The University of Texas at Austin announced on Monday that it will not change its admissions policy after the U.S. Supreme Court issued its ruling on the affirmative action case to which the school was party.
The Supreme Court did not weigh in on the constitutionality of race-conscious admission policies, instead sending the case back to the U.S. Court of Appeals for the 5th Circuit. The circuit court will now have to re-evaluate Abigail Fisher's claim that UT-Austin discriminated against her as a white applicant when they rejected her from admission.
Following the decision, UT-Austin President Bill Powers said in a statement the "ruling will have no impact on admissions decisions we have already made or any immediate impact on our holistic admissions policies."
Kedra Ishop, vice provost and director of admissions at UT-Austin, told Inside Higher Ed the university had prepared for a number of policy adjustments, depending on how the court ruled, but now they will stay the course.
"What it does in terms of the admissions process is allow us to continue moving forward with the status quo, which was not really an expected outcome," Ishop said. "We kind of geared up to make shifts in one direction of another, but instead we'll continue with our admissions process how it stands and how it stood."
The university designed its policy to meet the strict scrutiny standard established under the 2003 Grutter v. Bollinger affirmative action case, Powers told Inside Higher Ed. In Grutter, the court upheld the constitutionality of including race as a factor in a college's admissions policy as a means to further the "compelling interest" of promoting class diversity.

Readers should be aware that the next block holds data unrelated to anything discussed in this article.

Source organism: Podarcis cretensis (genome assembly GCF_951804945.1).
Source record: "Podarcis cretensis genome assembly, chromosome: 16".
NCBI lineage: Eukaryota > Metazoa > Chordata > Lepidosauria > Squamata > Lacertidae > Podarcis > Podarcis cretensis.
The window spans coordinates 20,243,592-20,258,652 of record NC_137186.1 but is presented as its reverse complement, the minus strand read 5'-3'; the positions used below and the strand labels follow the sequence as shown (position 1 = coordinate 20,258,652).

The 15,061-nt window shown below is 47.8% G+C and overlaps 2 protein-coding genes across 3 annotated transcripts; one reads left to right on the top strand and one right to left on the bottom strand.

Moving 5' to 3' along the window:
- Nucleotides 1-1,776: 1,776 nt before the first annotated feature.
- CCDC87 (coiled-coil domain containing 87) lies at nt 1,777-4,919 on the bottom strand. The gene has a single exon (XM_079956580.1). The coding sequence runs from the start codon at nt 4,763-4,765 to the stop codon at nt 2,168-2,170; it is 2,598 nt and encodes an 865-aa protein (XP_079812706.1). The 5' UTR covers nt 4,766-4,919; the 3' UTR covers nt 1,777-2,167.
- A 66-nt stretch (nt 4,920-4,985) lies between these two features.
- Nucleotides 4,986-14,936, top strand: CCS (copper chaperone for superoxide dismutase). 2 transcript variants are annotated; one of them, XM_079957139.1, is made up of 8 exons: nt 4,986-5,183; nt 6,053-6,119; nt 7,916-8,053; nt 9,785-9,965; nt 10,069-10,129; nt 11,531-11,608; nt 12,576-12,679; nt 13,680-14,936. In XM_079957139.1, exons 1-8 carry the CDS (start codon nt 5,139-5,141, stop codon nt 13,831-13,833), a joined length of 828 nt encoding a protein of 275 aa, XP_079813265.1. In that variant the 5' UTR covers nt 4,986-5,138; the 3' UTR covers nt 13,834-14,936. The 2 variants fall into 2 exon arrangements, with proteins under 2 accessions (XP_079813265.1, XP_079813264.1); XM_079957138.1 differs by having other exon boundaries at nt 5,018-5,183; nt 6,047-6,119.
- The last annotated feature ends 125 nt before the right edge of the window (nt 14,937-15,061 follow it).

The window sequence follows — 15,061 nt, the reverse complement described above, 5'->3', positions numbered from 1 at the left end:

"We will continue to use that framework, and we believe that the benefits of diversity certainly benefit all students here at the University of Texas and, indeed, all throughout higher education," Gregory J. Vincent, vice president for diversity and community engagement at UT, said in a press conference Monday.
State law requires UT-Austin to admit automatically any applicants who qualify in the top of their high school class, regardless of ethnicity, but considers race among other factors to fill any remaining slots.
"It's great that the Supreme Court understands that diversity is important," Jennifer Tran, a UT student who has worked to defend the current policy, told the Chronicle of Higher Education. "The university has consciously worked to make sure our policies balance the needs of diversity with the requirements of the law."
Student government president Horacio Villarreal told the Daily Texan that elected student leaders are waiting to hear more details from university officials in "plain English." However, Villarreal said the UT student government "will be backing whatever stance the university takes."